Fergus already ran an online retail business in Edinburgh which he managed from London, so the plan was to sell part of this off and launch two brands, essentially a his and her passion project and so The Tartan Blanket Co and Kilt Society were born. Already having the infrastructure from Fergus’s previous business made things a lot easier to get going and us having very different but complimentary skill sets, made the businesses work. I brought my knowledge and experience working in both buying and merchandising and Fergus is a technology whizz and very logical, so manages logistics and the customer experience. We work across both brands to utilise our skills and knowledge, giving each other space to make the call on the area they have the expertise in.
Working together has many benefits, but I’m in no way saying it is easy, especially that first year, when there were plenty of times we felt either the marriage or the business, or sometimes both, would end in tears. But we learned ways to work together and I think we have become stronger and happier as a result. I have learned some key lessons about working with your husband, firstly; many would say leave work at the door – I would strongly disagree. If you run your own business, work is never left in the office; you are always thinking and talking about it. The best ideas we have had are when we are out of the office, often on holiday, with a fresh perspective and it’s amazing to have your best friend and business partner there to discuss it with.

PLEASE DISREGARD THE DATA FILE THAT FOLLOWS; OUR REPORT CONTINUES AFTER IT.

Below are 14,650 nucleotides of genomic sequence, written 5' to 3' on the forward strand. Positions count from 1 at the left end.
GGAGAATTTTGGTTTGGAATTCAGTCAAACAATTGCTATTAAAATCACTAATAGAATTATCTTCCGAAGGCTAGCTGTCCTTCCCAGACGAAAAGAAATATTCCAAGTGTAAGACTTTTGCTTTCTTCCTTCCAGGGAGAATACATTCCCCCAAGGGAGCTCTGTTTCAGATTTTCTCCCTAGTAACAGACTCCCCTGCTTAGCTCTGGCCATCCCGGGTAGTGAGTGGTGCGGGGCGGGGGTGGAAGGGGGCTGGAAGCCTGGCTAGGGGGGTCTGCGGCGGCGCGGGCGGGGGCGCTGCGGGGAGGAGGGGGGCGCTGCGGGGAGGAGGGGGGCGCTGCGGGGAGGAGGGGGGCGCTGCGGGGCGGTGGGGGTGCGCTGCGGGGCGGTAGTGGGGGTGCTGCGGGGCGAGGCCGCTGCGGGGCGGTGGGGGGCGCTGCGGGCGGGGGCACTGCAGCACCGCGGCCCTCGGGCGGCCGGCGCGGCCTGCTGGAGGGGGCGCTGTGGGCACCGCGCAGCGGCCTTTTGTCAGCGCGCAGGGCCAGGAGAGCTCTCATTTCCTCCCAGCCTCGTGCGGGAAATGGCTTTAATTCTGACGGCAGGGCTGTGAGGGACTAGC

I had thought I was going to be back at work in a few weeks, while being the best mum at the same time
Also, I think it is near impossible to have a huge argument in work and then go home and have a lovely, happy dinner together. In reality the argument goes home with you, hanging silently in the air, ruining the little free time you have. We had a few of those evenings, but have now learnt that the best way is to talk everything out. We give each other space to process disagreements, but not leaving it too long before we get everything off our chests and try to understand things from each other’s perspective. Lesson No 2: Don’t ‘talk it out’ in front of your staff, again we learnt the hard way, no one wants to see a domestic at work and you basically look like incompetent toddlers, not company leaders!
So we finally got into our rhythm, we had a strong team around us, sales were growing and we felt like we could take a breath. So we thought “great, things have calmed down a bit the last month, why not think about kids?!?” Unsure of how long things would take, and me having no patience whatsoever, I came off the pill in September, just before the Christmas rush and the launch of our pop-up store.